Bible Study Without the Bible

If you’re going to do Bible study without a Bible, you might as well throw in a seance. You’ll have more fun.

I’m beginning to think pseudo-Christianity is a bigger problem in our world than atheism.

Yesterday someone told me about her adult son’s Bible study group. She attended it recently, and was rather put off to see that no one in the group had a Bible. When they wanted to cite or consult a verse of Scripture, they looked it up on their smart phones. That way you can get the verse you want in total isolation from the rest of the Bible, and you can get it to mean what you want it to mean.

They didn’t bring a Bible, but they are currently studying another book in lieu of the Bible–something called Crazy Love by Francis Chan. I haven’t read it, never heard of it, so I looked it up on Barnes & Noble and read some of the Customer Reviews. My friend described this book as “no substance, no current issues, no reality–just soft Jesus-loves-me stuff.” Some of the B&N reviewers were not so kind.

She added, “This week’s chapter is about giving away all your money, living below poverty level, and helping others.” She asked, “If everyone is poor, who will help the poor?”

We’ve been here before. In fact, we were just here a couple of days ago with GOP Presidential hopeful John Kasich saying that if you don’t support Obamacare, you’re probably gonna go to Hell ( http://leeduigon.com/2015/10/07/john-kasich-theology-superstar/ ). He backs this up by taking Matthew Chapter 25 in isolation from the rest of the Bible, to come up with a theology of salvation through good works that the government forces you to do whether you like it or not.

But pseudo-Christianities abound. You’ve got Planned Parenthood’s “Clergy for Choice” groupies, who think Jesus wants you to cut up unborn babies while they’re still alive, and sell the parts. There’s President *Batteries Not Included, whose bizarre version of Christianity moves him to empower sodomites to go on anti-Christian witch hunts, to break the laws he took an oath to enforce, and to urge others to do the same. And you’ve got that whole Romans 13 crowd, who isolate that single chapter of the Bible to justify doing anything “the powers that be” tell you to do, no matter how abominable. They’d make good guards at a concentration camp.

All of this comes from ignoring the Bible and substituting for it the opinions of fallible, sinful men and women. Cherry-picking the Bible is as bad–maybe even worse–than ignoring it altogether.

Ignorance can be fixed a lot more easily than willful blindness.

Do you sometimes get the impression that the Church in America hasn’t quite done its job?

I’ll return to this topic another day.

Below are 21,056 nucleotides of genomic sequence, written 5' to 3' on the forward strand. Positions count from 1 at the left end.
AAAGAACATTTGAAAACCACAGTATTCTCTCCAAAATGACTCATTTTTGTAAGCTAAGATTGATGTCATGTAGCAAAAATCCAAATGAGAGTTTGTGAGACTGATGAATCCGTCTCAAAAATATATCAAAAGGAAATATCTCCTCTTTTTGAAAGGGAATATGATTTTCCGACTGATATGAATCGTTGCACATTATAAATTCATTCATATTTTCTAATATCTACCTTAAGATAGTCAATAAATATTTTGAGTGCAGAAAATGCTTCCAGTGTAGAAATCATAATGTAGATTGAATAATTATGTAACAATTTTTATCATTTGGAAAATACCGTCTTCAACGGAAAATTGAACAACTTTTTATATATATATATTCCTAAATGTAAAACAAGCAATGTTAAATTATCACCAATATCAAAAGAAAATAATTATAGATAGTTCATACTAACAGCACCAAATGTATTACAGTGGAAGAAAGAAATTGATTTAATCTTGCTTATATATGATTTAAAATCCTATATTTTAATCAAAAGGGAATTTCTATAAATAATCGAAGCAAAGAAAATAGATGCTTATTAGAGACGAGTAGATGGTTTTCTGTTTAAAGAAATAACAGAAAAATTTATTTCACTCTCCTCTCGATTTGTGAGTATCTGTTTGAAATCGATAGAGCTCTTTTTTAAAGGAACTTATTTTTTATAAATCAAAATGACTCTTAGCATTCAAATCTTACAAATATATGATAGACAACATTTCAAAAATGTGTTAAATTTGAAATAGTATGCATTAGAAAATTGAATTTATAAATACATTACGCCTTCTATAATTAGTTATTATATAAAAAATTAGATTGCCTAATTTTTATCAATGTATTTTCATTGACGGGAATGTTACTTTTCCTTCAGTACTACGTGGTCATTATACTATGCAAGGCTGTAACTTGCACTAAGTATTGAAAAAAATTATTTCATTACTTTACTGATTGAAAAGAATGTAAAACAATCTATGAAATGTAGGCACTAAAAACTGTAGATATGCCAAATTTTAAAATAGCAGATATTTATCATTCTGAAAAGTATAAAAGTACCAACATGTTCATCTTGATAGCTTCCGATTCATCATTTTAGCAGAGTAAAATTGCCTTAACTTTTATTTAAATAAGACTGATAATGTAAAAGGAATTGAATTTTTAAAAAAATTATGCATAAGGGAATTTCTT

7 comments on “Bible Study Without the Bible

  1. As I was scrolling through my unread emails, I discovered this had somehow escaped me. The sad fact is that we are witnessing the church of Laodicea in action. Truly, I have a sense of dread for the people who occupy the pews in these churches and for their deluded pastors and pray for them every night. God help us!

  2. The Internet has the potential to be a great bible study tool, but it has to be used wisely. I’ve learned (the hard way) that context is everything with regard to the Bible. If you “verse check” or even “chapter check” the meaning can easily be lost.

    the Bible is the history of God’s dealings with mankind, starting from the creation of the material realm and continuing into the early Christian Era. From the fall of mankind to the flood, babel and God’s choice of Abram to become the source of the lineage for the savior of all mankind, is not a collection of unrelated vignettes. but a cohesive narrative of a plan. Creation leads into the subject of the fall, which resulted in the Flood and a new beginning which took a turn for the bad quickly. Abram came forth out of this scenario and was uniquely righteous. Keep in mind also that lot put away his idols and chose the righteous path.

    All of that is context inboxed action. The choosing of Abram was not just some warm and fuzzy tale about a nice guy, it was an account of a man that chose righteousness in the context of a tsunami of wickedness. Babel was a place of wickedness and idolatry.

    The rest of the entire bible has to be understood in this context. A plan was put in place which would allow a select group of people to produce a messiah, and that group was prophesied to fall short with regard to faithfulness. This allowed the gentiles to be grafted in to the plan for salvation and fulfills the prophecy in Genesis that all nations would be blessed through Abraham’s seed.

    I’ve used iPads and the like as bible study tools, but you have to be careful. I don’t look up verses, I look up chapters. If I don’t understand the chapter, I look at earlier chapters until I can establish context. In my earlier days, much of the Bible study material I was exposed to seemed given to verse checking and this did not always work for the best. Some commentators seem to fall into the trap of carefully choosing verses (completely out of context) to add weight to their opinions. This isn’t bible study, it’s opinion study.

  3. The problem is with the word “study.” To look up a sentence from a book — any book — and talk about what it “means to me” without having read the whole book and placed the selected sentence in the context of the rest of the book is not to “study” the book at all. This kind of sentence-clipping from an online copy of, say, “David Copperfield” wouldn’t be a “David Copperfield study” in any sense of the term, and what these people are doing isn’t a Bible study either.

    I’m afraid most people no longer know how to make a true study of anything. It takes time and effort … and a big dose of humility.

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